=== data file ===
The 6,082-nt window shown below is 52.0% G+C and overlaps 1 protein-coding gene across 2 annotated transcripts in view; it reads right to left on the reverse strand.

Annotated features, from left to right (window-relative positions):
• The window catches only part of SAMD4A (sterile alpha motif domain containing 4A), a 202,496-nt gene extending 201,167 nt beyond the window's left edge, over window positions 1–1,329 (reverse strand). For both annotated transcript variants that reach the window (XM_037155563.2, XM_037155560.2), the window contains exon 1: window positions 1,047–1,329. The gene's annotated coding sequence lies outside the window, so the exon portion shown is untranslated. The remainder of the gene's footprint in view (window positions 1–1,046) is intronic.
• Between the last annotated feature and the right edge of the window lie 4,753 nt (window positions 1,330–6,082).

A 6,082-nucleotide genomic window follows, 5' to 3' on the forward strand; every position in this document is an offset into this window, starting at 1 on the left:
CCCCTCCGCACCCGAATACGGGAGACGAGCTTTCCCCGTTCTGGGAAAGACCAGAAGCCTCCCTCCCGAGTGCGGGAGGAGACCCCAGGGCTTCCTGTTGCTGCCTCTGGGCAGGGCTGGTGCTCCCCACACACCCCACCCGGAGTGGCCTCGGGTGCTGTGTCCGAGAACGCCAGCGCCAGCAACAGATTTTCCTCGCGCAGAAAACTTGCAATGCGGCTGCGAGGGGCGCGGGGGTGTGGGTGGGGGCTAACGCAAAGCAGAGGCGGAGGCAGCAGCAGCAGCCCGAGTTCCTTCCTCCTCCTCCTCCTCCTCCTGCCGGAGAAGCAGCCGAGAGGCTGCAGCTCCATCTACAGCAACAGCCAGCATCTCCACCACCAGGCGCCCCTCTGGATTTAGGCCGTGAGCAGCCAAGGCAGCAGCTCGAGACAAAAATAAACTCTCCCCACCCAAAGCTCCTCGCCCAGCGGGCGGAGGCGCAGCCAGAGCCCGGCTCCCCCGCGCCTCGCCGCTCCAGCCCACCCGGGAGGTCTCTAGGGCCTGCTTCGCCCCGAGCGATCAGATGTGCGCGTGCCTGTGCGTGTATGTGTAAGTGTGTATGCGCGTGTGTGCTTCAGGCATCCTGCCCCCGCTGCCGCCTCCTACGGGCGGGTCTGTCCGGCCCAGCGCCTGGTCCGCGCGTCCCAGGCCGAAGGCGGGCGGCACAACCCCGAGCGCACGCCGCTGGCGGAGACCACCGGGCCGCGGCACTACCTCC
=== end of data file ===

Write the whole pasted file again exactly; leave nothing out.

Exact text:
The 6,082-nt window shown below is 52.0% G+C and overlaps 1 protein-coding gene across 2 annotated transcripts in view; it reads right to left on the reverse strand.

Annotated features, from left to right (window-relative positions):
• The window catches only part of SAMD4A (sterile alpha motif domain containing 4A), a 202,496-nt gene extending 201,167 nt beyond the window's left edge, over window positions 1–1,329 (reverse strand). For both annotated transcript variants that reach the window (XM_037155563.2, XM_037155560.2), the window contains exon 1: window positions 1,047–1,329. The gene's annotated coding sequence lies outside the window, so the exon portion shown is untranslated. The remainder of the gene's footprint in view (window positions 1–1,046) is intronic.
• Between the last annotated feature and the right edge of the window lie 4,753 nt (window positions 1,330–6,082).

A 6,082-nucleotide genomic window follows, 5' to 3' on the forward strand; every position in this document is an offset into this window, starting at 1 on the left:
CCCCTCCGCACCCGAATACGGGAGACGAGCTTTCCCCGTTCTGGGAAAGACCAGAAGCCTCCCTCCCGAGTGCGGGAGGAGACCCCAGGGCTTCCTGTTGCTGCCTCTGGGCAGGGCTGGTGCTCCCCACACACCCCACCCGGAGTGGCCTCGGGTGCTGTGTCCGAGAACGCCAGCGCCAGCAACAGATTTTCCTCGCGCAGAAAACTTGCAATGCGGCTGCGAGGGGCGCGGGGGTGTGGGTGGGGGCTAACGCAAAGCAGAGGCGGAGGCAGCAGCAGCAGCCCGAGTTCCTTCCTCCTCCTCCTCCTCCTCCTGCCGGAGAAGCAGCCGAGAGGCTGCAGCTCCATCTACAGCAACAGCCAGCATCTCCACCACCAGGCGCCCCTCTGGATTTAGGCCGTGAGCAGCCAAGGCAGCAGCTCGAGACAAAAATAAACTCTCCCCACCCAAAGCTCCTCGCCCAGCGGGCGGAGGCGCAGCCAGAGCCCGGCTCCCCCGCGCCTCGCCGCTCCAGCCCACCCGGGAGGTCTCTAGGGCCTGCTTCGCCCCGAGCGATCAGATGTGCGCGTGCCTGTGCGTGTATGTGTAAGTGTGTATGCGCGTGTGTGCTTCAGGCATCCTGCCCCCGCTGCCGCCTCCTACGGGCGGGTCTGTCCGGCCCAGCGCCTGGTCCGCGCGTCCCAGGCCGAAGGCGGGCGGCACAACCCCGAGCGCACGCCGCTGGCGGAGACCACCGGGCCGCGGCACTACCTCC